Saturday, September 8, 2007

Oatmeal Buttermilk Pancakes

So many of my friends and fellow bloggers are posting pictures of their recipes, I thought I'd join the fray. Today for breakfast I finally made a recipe I've been wanting to try for months, but it required some advance planning and a semi-free weekend (those have been few and far between this summer.) Steph's is one of my favorite recipe sites for classic recipes and food. I've made many of her soups, breads, and dressings. Check it out if you have a moment: Steph's Country Kitchen Goodness

This picture has about 1/3 of the pancakes, my husband and daughter beat my camera to them. They were a real hit. The next time I make them, I'll double the recipe and freeze the leftovers; I've always had great luck with tossing frozen pancakes straight from the freezer into the toaster oven and having them come out crisp and hot. They make a great quick breakfast for Liesl and I on busy days. Up until now, I've been making the wholemeal World-Class Pancake recipe from Marleeta Basey's book Flour Power, but my husband informs me these are a bit nicer. (He doesn't know that I didn't use any white flour....I snuck in 100% home-ground, whole wheat flour, milled from hard white spring wheat. But hey, what he doesn't know won't kill him...quite the contrary, actually.)

Oatmeal Pancakes
Note: You must start the batter the night before serving.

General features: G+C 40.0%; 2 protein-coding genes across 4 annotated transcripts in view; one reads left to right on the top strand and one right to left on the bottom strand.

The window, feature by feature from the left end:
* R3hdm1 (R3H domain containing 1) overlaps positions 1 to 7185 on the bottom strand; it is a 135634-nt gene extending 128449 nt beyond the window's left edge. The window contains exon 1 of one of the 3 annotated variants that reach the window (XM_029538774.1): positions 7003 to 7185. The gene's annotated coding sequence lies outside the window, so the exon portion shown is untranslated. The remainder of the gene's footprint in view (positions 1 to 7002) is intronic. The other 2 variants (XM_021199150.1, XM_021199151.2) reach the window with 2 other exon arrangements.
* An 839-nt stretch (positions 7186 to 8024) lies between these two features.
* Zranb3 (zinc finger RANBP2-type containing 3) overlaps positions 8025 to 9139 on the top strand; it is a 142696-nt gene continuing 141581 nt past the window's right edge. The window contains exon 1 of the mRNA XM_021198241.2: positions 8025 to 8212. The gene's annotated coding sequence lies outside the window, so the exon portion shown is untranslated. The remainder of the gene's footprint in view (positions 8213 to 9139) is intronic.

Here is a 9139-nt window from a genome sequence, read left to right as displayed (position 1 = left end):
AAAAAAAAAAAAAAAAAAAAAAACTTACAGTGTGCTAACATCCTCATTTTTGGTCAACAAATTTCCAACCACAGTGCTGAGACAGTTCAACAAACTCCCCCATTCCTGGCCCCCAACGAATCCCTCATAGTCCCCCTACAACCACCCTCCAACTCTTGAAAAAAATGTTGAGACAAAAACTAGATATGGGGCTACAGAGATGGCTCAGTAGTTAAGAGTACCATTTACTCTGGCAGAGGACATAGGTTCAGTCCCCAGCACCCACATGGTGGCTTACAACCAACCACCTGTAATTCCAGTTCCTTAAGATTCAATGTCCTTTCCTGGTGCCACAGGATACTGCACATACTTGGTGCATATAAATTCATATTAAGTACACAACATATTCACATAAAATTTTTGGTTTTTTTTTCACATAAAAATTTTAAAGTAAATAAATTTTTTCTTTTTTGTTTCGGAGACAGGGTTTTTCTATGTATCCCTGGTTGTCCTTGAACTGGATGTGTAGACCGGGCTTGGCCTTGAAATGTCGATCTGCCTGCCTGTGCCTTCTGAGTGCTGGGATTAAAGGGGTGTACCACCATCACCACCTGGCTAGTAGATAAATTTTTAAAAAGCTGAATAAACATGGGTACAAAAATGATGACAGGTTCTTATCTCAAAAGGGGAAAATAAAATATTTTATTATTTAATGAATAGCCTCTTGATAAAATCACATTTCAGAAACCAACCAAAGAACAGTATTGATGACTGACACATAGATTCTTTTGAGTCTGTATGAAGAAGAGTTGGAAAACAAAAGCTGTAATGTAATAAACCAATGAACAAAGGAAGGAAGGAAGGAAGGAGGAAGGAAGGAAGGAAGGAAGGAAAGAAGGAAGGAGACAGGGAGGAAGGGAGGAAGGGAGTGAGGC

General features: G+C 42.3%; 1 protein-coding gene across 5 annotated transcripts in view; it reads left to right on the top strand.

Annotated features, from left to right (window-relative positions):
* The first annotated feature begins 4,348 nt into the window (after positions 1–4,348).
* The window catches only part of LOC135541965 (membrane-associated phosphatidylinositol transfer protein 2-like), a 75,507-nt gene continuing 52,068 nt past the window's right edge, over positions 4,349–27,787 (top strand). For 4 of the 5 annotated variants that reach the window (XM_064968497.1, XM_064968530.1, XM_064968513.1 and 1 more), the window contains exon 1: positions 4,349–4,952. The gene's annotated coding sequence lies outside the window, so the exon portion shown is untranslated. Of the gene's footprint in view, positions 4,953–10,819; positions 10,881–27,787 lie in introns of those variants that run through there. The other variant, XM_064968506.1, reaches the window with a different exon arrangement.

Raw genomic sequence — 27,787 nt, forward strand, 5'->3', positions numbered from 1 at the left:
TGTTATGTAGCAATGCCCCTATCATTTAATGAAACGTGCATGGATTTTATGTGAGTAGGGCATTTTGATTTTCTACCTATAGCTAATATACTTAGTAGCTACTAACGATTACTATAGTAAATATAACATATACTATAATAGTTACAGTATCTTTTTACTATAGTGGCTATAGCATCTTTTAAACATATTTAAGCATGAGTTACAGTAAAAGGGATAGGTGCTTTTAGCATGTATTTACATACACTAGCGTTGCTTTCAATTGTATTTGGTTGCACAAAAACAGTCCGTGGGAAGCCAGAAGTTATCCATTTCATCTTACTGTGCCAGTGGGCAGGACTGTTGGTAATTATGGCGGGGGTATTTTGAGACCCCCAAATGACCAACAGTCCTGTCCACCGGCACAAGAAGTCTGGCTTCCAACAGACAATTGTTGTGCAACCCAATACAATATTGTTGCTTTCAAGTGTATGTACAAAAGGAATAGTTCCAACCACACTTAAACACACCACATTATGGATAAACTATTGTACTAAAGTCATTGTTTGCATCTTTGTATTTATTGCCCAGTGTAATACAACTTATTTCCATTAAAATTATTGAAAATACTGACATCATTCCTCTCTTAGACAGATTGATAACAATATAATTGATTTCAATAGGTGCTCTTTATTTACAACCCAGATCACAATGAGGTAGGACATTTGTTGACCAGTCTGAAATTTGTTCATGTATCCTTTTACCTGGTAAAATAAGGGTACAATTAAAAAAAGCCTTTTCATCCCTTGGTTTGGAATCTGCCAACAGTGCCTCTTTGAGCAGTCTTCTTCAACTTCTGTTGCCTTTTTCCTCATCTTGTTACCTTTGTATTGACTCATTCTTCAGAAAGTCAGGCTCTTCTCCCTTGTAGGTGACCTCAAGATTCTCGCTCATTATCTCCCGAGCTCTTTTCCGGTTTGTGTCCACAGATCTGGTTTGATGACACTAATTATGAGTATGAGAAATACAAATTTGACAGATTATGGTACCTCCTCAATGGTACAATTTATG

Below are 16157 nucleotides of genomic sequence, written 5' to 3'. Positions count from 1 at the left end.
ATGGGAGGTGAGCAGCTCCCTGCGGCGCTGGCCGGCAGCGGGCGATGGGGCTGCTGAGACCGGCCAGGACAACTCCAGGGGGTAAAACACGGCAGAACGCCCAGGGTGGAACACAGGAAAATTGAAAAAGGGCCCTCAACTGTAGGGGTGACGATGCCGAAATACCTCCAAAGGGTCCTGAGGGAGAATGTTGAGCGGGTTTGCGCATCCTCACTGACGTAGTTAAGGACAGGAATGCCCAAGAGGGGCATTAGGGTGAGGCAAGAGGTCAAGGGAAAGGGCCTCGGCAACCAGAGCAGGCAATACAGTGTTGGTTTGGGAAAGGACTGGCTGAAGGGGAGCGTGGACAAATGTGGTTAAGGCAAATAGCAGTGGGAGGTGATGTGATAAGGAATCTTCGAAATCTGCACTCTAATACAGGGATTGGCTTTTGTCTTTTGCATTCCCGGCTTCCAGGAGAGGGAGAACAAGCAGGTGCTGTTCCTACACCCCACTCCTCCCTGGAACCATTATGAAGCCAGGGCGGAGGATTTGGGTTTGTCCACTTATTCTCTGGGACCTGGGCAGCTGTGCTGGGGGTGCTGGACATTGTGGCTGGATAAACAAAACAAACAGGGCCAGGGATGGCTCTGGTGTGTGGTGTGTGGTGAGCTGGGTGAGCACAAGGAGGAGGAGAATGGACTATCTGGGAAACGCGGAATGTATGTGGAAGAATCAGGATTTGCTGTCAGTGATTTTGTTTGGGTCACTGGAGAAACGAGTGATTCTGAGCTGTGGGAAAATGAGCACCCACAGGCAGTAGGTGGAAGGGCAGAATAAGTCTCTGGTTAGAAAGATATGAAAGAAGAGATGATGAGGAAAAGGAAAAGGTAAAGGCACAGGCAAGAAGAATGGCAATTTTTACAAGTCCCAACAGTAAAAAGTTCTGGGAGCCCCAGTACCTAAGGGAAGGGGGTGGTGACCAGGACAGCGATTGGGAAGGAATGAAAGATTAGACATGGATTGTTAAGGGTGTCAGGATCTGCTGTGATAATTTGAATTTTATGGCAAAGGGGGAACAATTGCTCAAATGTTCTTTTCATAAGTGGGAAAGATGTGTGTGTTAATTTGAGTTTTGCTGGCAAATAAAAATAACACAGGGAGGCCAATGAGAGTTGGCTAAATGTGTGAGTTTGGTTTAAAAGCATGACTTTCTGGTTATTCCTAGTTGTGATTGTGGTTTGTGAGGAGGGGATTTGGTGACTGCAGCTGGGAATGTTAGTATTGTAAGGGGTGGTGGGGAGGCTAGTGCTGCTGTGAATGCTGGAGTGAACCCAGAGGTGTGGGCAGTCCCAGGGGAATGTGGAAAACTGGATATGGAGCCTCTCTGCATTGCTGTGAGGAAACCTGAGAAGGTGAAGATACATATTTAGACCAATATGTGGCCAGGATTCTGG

2 cups old-fashioned rolled oats
2 cups buttermilk, plus a bit more
1/2 cup flour
1/2 cup whole wheat flour
2 tsp. sugar
1-1/2 tsp. baking powder
1-1/2 tsp. baking soda
1 tsp. salt
2 eggs
2 tbsp. butter, melted and cooled
Nonstick cooking spray

1. Partially prepare the batter the night before. In a small bowl, combine the oatmeal and 2 cups of the buttermilk. Cover and refrigerate overnight.
2. The next morning, sift together the flours, sugar, baking powder, baking soda and salt; set aside (do this the night before to save time in the morning).
3. In a large mixer bowl, beat the eggs until frothy. Add the butter and blend, then add the oatmeal mixture. Quickly blend in the flour mixture. The batter will be very thick, so you might need to add 2 to 4 more tablespoons of buttermilk, but not more than that.
4. Coat griddle with nonstick cooking spray and heat to 350°. Drop a large spoonful of batter on hot griddle and pat down a bit. The pancakes will be about 3/4 inch thick, and will puff up when turned over. Serve with warmed maple syrup. Yield: 16 pancakes.

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